An orange background with a person from the waist up with short curly purple hair, wearing a blue top, holding 2 flowers in their right hand.

MindWell team member Gillian reflects on public grief, and how she, like many others, was deeply affected by the loss of Queen Elizabeth II.

When I heard the news about Queen Elizabeth’s death on 8 September, I was reminded of how I felt when the Queen Mother died. On the day of her funeral, I was at an old job, feeling sad and trying not to cry at my desk. One of my colleagues said something across the office about her that was cruel and nasty. I ended up going home sick and watching the funeral. Had a good cry, felt better.

There will always be those people who are mean and expect everyone to think they’re funny in situations like this. And there will always be people like me, who are very sensitive, easily moved and find it hard to stand up to people who are mean and shout over the whole office.

At the time, I felt weak and a bit useless. I thought I was the only person who couldn’t cope with sadness. I felt bad that I couldn’t stand up to him and say that losing a member of the royal family was important to me, even if he was glad about it.

I think, in 2022, we can talk a lot more about personalities, neurodivergence, differences in our brains or bodies or internal selves. The more I read about the ways people’s brains work, the more I realise that it’s OK for me to be sensitive and quiet.

Somehow, it still felt difficult to say I was upset by losing the Queen. I worried that admitting how sad I felt would be admitting that I was weak or silly. I expected to be laughed at, so I laughed at myself first.

It’s true that there are people in the media and online that have ridiculed the national and international reaction to Queen Elizabeth’s death. But there are so many more who have admitted to feeling more upset than they realised they would be.

Over 28 million of us watched the funeral at peak time, apparently. And people gathered to view big screens, like the one in Millennium Square in Leeds, as well as the crowds who lined the London streets. That’s a huge number of people who did care about the funeral and about Queen Elizabeth.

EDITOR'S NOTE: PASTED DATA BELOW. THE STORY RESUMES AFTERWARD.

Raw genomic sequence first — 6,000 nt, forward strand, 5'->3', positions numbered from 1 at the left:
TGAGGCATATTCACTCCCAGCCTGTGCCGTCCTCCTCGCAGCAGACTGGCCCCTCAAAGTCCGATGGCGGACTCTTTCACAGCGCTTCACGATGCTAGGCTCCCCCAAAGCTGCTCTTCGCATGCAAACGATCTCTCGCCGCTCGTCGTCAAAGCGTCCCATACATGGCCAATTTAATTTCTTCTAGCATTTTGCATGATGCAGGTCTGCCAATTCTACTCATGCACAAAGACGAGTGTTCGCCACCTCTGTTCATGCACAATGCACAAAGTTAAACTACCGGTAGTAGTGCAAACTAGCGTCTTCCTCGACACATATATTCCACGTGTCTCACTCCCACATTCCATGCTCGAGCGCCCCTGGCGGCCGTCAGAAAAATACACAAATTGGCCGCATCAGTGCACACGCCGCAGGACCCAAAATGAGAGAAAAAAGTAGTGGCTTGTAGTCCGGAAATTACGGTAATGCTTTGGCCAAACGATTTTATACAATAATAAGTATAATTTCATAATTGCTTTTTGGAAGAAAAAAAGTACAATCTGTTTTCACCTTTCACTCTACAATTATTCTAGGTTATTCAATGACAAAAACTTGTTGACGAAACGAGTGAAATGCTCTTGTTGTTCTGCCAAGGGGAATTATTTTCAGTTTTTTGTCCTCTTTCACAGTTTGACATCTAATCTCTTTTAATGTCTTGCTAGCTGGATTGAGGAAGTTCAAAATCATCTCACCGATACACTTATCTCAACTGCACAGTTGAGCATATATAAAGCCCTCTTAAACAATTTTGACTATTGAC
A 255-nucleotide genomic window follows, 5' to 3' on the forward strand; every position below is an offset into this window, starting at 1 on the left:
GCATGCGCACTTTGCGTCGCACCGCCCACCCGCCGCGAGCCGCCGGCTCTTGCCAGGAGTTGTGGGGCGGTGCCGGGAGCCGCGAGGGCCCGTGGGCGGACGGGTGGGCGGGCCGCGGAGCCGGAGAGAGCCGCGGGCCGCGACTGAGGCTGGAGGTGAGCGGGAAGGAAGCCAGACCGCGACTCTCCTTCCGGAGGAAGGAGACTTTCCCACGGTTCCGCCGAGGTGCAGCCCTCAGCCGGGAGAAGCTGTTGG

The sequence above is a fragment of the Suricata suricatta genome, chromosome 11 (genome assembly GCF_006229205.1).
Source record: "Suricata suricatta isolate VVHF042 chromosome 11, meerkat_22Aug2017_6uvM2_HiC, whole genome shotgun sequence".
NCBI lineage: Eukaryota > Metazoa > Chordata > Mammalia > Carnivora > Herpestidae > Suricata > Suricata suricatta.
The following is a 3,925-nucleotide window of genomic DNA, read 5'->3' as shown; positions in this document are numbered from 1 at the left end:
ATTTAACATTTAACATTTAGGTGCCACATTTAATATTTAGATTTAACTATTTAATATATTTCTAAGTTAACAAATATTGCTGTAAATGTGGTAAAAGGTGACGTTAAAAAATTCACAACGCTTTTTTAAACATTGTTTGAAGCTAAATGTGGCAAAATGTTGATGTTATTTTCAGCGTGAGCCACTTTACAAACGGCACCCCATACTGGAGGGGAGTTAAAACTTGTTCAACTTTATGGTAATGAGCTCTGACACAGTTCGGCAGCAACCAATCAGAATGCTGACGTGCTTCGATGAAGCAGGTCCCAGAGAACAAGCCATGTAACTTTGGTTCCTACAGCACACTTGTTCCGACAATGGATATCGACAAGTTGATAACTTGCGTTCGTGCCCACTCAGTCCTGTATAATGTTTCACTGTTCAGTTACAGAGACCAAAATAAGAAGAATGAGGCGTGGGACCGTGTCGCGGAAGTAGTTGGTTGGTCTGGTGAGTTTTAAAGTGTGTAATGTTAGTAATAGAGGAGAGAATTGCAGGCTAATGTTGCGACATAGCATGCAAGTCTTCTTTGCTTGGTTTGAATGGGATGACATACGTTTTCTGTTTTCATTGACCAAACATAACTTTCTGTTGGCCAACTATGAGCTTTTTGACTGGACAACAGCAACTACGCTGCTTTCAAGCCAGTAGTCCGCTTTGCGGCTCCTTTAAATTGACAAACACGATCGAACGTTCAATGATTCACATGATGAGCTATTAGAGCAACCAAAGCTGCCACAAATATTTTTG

In our state of national mourning, some people were tearful, some stoical, some uncaring, others angry about the cost or mean about the personalities involved. But grief is very personal and emotions might not represent current events, but old losses, recent bereavement, buried pain or anger about the state of the world.

There was a helpful thread on Twitter when Queen Elizabeth died, from Dr Hannah Barham-Brown, an ambassador for the Good Grief Trust, talking about why so many of us were surprised by our emotional response to the news. If you felt more upset than you expected, it’s worth a read.

Even though people have so many differences and experiences, we still have similarities. We have more in common than we realise, but it’s OK to be ourselves too. And it’s OK to feel grief and take time to process a loss, whether it’s someone close to us or a famous personality. 

The Bereavement and loss pages on MindWell remind us that there is no right or wrong way to grieve, we’re all different, but there can be some common experiences or feelings. You can also read about Self-care during bereavement and How to support someone who is grieving.

However you felt when Queen Elizabeth died and however you’re feeling now, remember to be kind to yourself and be kind to others who might be experiencing things differently to you. 

The views within this blog are not of the NHS.